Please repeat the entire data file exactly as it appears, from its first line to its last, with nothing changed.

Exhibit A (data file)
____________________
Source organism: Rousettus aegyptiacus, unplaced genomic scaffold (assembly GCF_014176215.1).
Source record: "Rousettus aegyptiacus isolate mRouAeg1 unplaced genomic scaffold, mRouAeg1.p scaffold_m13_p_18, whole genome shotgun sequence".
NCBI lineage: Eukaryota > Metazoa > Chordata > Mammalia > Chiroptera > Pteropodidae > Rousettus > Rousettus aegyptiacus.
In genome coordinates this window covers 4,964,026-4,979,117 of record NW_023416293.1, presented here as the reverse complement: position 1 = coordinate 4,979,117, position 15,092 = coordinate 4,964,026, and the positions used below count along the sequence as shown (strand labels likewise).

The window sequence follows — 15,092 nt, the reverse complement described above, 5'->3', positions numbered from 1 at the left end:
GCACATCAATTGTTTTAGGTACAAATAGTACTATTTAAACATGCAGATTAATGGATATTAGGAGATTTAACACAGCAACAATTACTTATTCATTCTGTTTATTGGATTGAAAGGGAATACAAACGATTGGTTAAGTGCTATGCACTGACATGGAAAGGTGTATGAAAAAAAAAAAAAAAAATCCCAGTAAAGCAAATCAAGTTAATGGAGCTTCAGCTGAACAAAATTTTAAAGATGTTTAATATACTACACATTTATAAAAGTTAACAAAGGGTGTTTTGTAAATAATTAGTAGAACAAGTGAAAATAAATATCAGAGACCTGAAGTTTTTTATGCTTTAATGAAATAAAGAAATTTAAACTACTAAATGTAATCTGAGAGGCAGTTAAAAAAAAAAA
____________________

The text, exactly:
Source organism: Rousettus aegyptiacus, unplaced genomic scaffold (assembly GCF_014176215.1).
Source record: "Rousettus aegyptiacus isolate mRouAeg1 unplaced genomic scaffold, mRouAeg1.p scaffold_m13_p_18, whole genome shotgun sequence".
NCBI lineage: Eukaryota > Metazoa > Chordata > Mammalia > Chiroptera > Pteropodidae > Rousettus > Rousettus aegyptiacus.
In genome coordinates this window covers 4,964,026-4,979,117 of record NW_023416293.1, presented here as the reverse complement: position 1 = coordinate 4,979,117, position 15,092 = coordinate 4,964,026, and the positions used below count along the sequence as shown (strand labels likewise).

The window sequence follows — 15,092 nt, the reverse complement described above, 5'->3', positions numbered from 1 at the left end:
GCACATCAATTGTTTTAGGTACAAATAGTACTATTTAAACATGCAGATTAATGGATATTAGGAGATTTAACACAGCAACAATTACTTATTCATTCTGTTTATTGGATTGAAAGGGAATACAAACGATTGGTTAAGTGCTATGCACTGACATGGAAAGGTGTATGAAAAAAAAAAAAAAAAATCCCAGTAAAGCAAATCAAGTTAATGGAGCTTCAGCTGAACAAAATTTTAAAGATGTTTAATATACTACACATTTATAAAAGTTAACAAAGGGTGTTTTGTAAATAATTAGTAGAACAAGTGAAAATAAATATCAGAGACCTGAAGTTTTTTATGCTTTAATGAAATAAAGAAATTTAAACTACTAAATGTAATCTGAGAGGCAGTTAAAAAAAAAAA